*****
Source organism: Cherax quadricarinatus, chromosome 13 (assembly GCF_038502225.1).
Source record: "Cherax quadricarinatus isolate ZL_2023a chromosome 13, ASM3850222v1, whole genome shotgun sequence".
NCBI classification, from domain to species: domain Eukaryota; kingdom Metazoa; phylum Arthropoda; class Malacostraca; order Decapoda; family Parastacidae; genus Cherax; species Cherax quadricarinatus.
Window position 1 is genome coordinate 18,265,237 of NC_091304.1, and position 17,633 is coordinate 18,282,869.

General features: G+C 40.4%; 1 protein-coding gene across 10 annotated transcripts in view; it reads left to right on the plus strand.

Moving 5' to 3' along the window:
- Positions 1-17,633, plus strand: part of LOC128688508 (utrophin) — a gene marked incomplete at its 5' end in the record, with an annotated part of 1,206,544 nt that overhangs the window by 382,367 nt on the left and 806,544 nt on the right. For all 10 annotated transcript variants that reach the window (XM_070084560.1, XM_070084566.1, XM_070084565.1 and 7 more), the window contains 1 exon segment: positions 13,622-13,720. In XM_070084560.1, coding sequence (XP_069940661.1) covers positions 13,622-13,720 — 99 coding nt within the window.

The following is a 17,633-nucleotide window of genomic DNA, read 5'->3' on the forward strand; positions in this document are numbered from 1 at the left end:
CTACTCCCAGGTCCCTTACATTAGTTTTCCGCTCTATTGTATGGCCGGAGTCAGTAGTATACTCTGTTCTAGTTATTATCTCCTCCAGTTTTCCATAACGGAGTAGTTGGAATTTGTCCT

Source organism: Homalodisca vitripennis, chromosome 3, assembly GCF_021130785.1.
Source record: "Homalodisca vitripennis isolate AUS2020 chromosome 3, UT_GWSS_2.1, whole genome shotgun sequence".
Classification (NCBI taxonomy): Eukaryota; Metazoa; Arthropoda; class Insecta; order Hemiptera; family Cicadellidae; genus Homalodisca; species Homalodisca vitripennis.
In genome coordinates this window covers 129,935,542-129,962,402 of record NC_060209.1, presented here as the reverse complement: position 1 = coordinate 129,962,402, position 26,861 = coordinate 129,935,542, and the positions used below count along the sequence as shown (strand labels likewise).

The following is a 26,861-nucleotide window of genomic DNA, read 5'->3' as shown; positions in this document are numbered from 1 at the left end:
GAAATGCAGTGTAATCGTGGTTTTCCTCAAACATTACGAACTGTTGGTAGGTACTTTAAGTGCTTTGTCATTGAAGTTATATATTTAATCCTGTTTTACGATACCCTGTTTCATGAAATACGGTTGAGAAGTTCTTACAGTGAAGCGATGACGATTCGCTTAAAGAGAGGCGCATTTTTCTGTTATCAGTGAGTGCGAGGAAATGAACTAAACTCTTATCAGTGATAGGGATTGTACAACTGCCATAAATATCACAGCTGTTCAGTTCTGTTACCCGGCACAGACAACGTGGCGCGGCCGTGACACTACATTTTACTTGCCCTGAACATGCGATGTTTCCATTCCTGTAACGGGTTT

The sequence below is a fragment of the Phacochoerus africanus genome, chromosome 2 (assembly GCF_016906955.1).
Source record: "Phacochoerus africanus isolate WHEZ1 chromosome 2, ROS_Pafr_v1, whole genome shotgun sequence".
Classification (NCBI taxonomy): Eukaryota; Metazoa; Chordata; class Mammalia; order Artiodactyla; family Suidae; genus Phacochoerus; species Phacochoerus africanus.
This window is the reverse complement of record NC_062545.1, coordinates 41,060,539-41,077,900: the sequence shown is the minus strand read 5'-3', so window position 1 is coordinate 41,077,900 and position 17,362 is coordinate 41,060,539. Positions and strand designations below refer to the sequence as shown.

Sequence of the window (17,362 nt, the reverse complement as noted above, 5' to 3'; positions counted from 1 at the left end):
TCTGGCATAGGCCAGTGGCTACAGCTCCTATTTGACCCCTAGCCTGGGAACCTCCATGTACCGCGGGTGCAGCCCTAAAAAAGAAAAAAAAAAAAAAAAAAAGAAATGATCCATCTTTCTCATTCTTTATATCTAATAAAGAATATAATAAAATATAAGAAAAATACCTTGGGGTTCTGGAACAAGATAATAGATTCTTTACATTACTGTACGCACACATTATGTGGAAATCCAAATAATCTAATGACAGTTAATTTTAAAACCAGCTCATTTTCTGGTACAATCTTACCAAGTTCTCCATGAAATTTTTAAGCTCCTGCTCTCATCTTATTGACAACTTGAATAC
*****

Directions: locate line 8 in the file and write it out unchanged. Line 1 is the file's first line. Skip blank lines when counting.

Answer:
The following is a 17,633-nucleotide window of genomic DNA, read 5'->3' on the forward strand; positions in this document are numbered from 1 at the left end: